We recruited 33 patients, including 10 control adults and 23 patients undergoing THA, to participate. Patients undergoing THA had either an anterolateral (11 patients) or anterior (12 patients) approach (Table 1). Patient recruits were selected from the practices of two joint replacement surgeons, the anterolateral group from one surgeon (DKC) who has been exclusively using the approach for 30 years (3000 primary hips) and the anterior approach from the other joint replacement surgeon's practice (BAJ) who had exclusively used that approach for primary total hips for 3 years (300 hips). Patients were recruited from the Slocum Center (Eugene, OR) between March 2005 and April 2008 and were all patients with unilateral osteoarthritis between 45 and 70 years of age. THA subjects had no prior joint surgery or fracture on any lower limbs, any diagnosis other than primary unilateral hip osteoarthritis in the lower limb without predisposing causes, or any neurologic disabilities. The recruitment took 3 years to identify patients who fit into the study criteria and had time to participate in the study. We used the Harris hip scores [7] to indicate the level of function impairment before surgery for patients undergoing THA (Table 1). Age-matched control subjects were recruited at the University of Oregon campus and its surrounding community. Control subjects had no history of major head trauma or neurologic disorder, any visual impairment not correctable with lenses, any musculoskeletal impairments, or persistent symptoms of vertigo, lightheadedness, unsteadiness, falling, arthritis, or hip impairment. Before testing, all control subjects and patients agreed to the experimental procedure approved by the Institutional Review Board.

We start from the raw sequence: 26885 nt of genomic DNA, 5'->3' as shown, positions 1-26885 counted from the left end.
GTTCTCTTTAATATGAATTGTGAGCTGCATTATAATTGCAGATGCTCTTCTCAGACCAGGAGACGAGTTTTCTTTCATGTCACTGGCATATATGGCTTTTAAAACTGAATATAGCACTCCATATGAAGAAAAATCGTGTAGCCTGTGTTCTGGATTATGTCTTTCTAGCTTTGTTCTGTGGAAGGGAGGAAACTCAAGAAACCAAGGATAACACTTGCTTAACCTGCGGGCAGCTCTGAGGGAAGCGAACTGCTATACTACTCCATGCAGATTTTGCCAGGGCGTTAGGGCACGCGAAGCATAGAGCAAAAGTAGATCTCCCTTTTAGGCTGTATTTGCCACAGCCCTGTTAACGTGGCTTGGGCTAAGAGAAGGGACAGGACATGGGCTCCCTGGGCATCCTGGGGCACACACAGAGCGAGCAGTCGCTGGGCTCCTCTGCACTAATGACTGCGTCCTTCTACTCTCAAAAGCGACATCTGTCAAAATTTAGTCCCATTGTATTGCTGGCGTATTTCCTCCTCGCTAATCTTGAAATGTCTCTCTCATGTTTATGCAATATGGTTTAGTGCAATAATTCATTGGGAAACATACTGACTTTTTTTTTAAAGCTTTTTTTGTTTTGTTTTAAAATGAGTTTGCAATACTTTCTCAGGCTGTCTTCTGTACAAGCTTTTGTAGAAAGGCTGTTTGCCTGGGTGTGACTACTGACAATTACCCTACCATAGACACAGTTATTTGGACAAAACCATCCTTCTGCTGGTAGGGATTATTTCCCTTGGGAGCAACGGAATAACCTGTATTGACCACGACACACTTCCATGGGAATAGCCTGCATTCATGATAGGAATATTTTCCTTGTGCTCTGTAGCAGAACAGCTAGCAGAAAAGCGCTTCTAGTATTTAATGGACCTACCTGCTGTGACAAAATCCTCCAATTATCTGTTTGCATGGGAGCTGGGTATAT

Table 1:
Subject demographics [group mean (SD)]

All patients had uncemented Zimmer hip implants, which included an acetabular component with an irradiated polyethylene liner (Trilogy Acetabular component; Zimmer Inc, Warsaw, IN) and femoral stem (Alloclassic SL Stem or Fiber Metal Taper; Zimmer Inc) and metal head component. All patients underwent the same rehabilitation protocol with a hospital therapist starting the day of surgery and being followed by the same outpatient therapist at 2, 6, and 16 weeks. We asked patients to begin weightbearing with crutches immediately after surgery with weightbearing on the operated extremity as tolerated. By 3 to 4 weeks postsurgery, patients switched to a cane and progressed to full weightbearing without assistive devices between 6 and 12 weeks postsurgery. Active abduction against gravity was started at 6 weeks postsurgery in both groups. By 16 weeks postsurgery, patients no longer used crutches for support and had resumed activities of daily living as a result of complete healing of the hip musculature. Muscle and gait testing for patients undergoing THA occurred at presurgery and 6 and 16 weeks postsurgery.

Control subjects were tested twice within 1 month to account for any interexaminer reliability (two examiners) or intrasubject repeatability. We performed isometric strength measurements to assess the maximum hip abductor strength of the involved limb for the THA subjects. Bilateral hip abductor strength was determined for the control subjects. We assessed isometric strength of the hip abductor with a KIN-COM dynamometer (Rehab World, Hixson, TN) during a standing position (0° of hip abduction), and the dynamometer was aligned so the axis of the lever arm coincided with the axis of rotation. We instructed subjects to push as hard as possible for a period of 5 seconds with a rest period of 30 seconds provided between repetitions. Each control subject or patient performed at least three trials to avoid any motor learning effects, and the average values were used for data analysis.